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Black and White Observation....

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Mike

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While traveling back and forth moving hay this week (by far the warmest week of the year) I couldn't help but observe the cattle between the field and the barn.

1-The black cattle stayed in the shade from approx. 11:00 AM until 4:00 PM. All three black herds I watched moved to graze at about the same time each day.

2-The 4 white herds stayed in the sun all day and even layed down in the sun as if they were enjoying it.

3-Surprisingly the one herd of Brahman cross cattle I was watching stood in and around a pond just about all of the daylight hours.

When it gets up around 100 degrees and 95-100% humidity will be the real test.
 

HAY MAKER

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yeah,good observation MIKE,I wont keep black cattle south of san antonio,they just dont do as well as your light color that far south............good luck PS just my humble opinion,of course one of these packer lovers will say how wrong I am :wink: ,
 

Sandhusker

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That's interesting, Mike. Keep your eye open and let us know your observations.

We had a guy move up here from the West Coast who had a Santa Gertrudis cow in his herd - claimed she was one of his best. He said the first good cold snap we got, she laid down and died.
 

Jinglebob

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Just an opinon;

Mother nature sure does a good job of culling. Ever find a dead deer with a fawn hanging halfway out? Wonder if any fawn get killed in spring storms?
 

Tom S

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I was reading last evening about how a certain percentage of cattle are immune to parasites. It was stated that they are in every breed, the non parasite cattle that is, and it's hereditary. It was stated that they are ussually the better cows in the herd. One way to spot them is when observing the cow herd in deep summer when the flies are terrible some cows in the herd have very little if any flies on them. This is assuming the herd is untreated like mine are. Got me to thinking these past years when looking over the herd, there always were some cows that flies never bothered. This summer I'm going to keep a record of it in the red book and in fall compare preformance and the like. Interesting!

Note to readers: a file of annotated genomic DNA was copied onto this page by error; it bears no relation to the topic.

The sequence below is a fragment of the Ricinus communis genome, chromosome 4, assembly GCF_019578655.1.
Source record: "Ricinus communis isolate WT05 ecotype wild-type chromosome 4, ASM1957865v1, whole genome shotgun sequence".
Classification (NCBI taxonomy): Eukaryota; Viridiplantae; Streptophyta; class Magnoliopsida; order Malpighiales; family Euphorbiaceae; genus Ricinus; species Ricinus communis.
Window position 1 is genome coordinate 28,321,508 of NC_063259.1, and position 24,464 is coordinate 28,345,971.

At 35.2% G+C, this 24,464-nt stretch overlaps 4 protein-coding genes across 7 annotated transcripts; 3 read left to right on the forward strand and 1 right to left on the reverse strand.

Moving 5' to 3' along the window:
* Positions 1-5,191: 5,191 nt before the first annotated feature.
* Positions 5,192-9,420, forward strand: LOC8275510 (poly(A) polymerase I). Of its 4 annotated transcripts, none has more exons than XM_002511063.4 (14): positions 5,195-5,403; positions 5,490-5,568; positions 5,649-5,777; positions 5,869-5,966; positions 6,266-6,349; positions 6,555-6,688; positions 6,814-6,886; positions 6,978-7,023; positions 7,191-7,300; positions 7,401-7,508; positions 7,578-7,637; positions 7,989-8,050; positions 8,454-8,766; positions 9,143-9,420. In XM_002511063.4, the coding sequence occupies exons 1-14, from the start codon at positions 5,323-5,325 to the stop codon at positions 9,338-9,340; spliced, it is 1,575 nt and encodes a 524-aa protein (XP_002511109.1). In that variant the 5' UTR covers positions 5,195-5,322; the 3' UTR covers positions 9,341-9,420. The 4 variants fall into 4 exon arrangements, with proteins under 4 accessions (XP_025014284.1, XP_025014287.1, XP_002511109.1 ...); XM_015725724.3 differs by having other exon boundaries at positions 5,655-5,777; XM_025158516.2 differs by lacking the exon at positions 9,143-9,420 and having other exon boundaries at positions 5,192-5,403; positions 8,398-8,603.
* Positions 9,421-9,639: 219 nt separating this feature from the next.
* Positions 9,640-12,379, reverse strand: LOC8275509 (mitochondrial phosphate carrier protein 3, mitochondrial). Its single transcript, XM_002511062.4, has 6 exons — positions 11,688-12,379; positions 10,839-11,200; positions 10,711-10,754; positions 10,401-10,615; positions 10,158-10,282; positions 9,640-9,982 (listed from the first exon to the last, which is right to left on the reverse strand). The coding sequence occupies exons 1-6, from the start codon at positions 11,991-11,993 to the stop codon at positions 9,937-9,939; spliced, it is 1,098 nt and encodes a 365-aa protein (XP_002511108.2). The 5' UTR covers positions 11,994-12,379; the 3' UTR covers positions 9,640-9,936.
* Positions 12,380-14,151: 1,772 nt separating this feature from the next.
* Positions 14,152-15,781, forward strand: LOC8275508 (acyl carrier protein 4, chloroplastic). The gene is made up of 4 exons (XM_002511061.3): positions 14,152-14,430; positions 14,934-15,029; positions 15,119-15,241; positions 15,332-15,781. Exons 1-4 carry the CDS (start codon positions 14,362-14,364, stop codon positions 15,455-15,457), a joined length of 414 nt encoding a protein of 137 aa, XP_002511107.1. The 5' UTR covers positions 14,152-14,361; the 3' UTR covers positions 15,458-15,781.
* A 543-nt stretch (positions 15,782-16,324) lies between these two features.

Mike

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Tom S said:
I was reading last evening about how a certain percentage of cattle are immune to parasites. It was stated that they are in every breed, the non parasite cattle that is, and it's hereditary. It was stated that they are ussually the better cows in the herd. One way to spot them is when observing the cow herd in deep summer when the flies are terrible some cows in the herd have very little if any flies on them. This is assuming the herd is untreated like mine are. Got me to thinking these past years when looking over the herd, there always were some cows that flies never bothered. This summer I'm going to keep a record of it in the red book and in fall compare preformance and the like. Interesting!